Appellant claims the trial court erred in denying its motion for a new trial on the grounds that the evidence was insufficient to support the verdict of $10,000 in favor of appellee Riddlespur; that her testimony of $9,938 medical expenses was not sufficient to permit the jury to calculate the amount of her loss with a reasonable degree of certainty; that the trial court erred in overruling appellant's objection to the question of how much the medical expenses were and the answer thereto; and that the court erred in denying the motion to exclude the testimony because the evidence was insufficient to show that the $9,938 of expenses were caused by the collision and because the testimony was not the best evidence of the expenses.
We do not find appellant's contentions meritorious. How much of the $10,000 verdict included special damages for medical expenses or was for general damages cannot be determined. In any event, there was sufficient testimonial predicate for Riddlespur to state the total amount of her medical expenses. She testified concerning the nature of her injuries and her treatment and hospitalization, all without objection. After failing to exclude her testimony as to the amount of her expenses, appellant's counsel in cross examination asked no questions concerning the amount of the medical expenses or their relation to the injuries sustained, as he had the right to do. We find that the evidence was sufficient to authorize the jury to find that the expense was related to the injuries. Compare, Atlanta Transit System v. Smith, 141 Ga. App. 87 (1) (232 SE2d 580).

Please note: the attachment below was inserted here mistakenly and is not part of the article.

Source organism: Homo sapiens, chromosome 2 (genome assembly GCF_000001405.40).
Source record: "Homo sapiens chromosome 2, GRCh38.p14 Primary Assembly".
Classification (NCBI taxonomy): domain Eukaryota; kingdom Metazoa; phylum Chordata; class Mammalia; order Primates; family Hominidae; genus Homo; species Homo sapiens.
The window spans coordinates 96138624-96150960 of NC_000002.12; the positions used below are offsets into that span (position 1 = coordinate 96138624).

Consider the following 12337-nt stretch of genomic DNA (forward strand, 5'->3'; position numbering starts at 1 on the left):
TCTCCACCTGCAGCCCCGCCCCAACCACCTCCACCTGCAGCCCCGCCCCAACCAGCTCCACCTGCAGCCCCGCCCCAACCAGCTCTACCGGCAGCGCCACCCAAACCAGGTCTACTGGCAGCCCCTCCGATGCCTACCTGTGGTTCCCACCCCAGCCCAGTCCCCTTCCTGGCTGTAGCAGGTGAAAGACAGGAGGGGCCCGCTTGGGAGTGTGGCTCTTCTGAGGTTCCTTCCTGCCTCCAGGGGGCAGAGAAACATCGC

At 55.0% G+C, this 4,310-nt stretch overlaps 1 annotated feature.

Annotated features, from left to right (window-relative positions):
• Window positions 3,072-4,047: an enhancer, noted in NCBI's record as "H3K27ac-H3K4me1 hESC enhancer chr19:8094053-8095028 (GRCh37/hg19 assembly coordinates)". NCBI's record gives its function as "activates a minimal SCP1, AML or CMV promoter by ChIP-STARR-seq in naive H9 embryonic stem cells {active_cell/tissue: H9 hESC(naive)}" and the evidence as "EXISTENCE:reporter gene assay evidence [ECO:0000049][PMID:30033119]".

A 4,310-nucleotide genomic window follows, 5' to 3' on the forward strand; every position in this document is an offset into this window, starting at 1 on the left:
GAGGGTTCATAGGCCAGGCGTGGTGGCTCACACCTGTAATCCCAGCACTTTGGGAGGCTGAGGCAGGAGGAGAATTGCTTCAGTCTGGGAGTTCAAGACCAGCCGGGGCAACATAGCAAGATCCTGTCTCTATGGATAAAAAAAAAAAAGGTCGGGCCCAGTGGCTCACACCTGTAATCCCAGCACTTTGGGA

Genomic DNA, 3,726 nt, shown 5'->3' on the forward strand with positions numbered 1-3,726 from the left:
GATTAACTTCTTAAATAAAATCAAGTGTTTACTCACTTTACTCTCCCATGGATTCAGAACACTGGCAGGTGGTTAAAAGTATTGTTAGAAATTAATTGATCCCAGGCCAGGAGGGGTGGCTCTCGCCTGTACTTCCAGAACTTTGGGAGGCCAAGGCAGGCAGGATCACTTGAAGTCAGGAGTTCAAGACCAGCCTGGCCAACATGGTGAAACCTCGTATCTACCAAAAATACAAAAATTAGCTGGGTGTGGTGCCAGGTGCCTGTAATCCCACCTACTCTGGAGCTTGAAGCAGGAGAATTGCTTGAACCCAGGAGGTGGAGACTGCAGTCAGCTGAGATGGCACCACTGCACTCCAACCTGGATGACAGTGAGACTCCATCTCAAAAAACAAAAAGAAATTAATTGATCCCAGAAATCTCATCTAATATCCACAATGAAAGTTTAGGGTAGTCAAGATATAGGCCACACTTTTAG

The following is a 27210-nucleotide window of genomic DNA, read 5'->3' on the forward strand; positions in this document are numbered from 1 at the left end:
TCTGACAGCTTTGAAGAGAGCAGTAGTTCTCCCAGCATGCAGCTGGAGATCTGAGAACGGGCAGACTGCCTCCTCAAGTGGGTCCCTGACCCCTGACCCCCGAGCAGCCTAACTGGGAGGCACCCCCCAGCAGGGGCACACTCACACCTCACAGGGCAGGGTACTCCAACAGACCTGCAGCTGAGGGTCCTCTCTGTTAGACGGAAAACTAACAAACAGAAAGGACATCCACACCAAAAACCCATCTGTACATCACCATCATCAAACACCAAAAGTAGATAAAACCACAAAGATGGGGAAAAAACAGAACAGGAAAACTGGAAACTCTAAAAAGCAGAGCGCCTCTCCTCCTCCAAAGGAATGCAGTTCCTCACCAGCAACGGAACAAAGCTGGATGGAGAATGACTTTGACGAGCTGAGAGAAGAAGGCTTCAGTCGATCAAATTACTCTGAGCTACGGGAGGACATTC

The best evidence objection, in addition to being belated, was also not proper. Code Ann. 38-203 relates to proving the contents of writings. No writings were in issue here although appellant assumes Riddlespur's testimony was derived from medical bills. There may have been several different bases for the testimony of the fact of how much the medical expenses were, including the contents of medical bills, but appellant's counsel did not avail himself of the opportunity to find out by cross examination. " 'Where the existence of a fact is the question at issue and not the contents of a writing, then oral and written evidence of the fact may both be primary evidence.' " Willingham v. State, 134 Ga. App. 603, 606 (215 SE2d 521).
The trial court did not err in refusing to exclude Riddlespur's testimony of her total medical expenses.
5. Appellant contends that the trial court erred in overruling objections to two questions by counsel for appellee Riddlespur because they called for conclusions. The first was directed to appellee Todd and was whether Riddlespur was following him too closely. Todd's answer was that he did not know since he could not see because of the steam. As the question was not answered one way or the other, the error, if any, was harmless.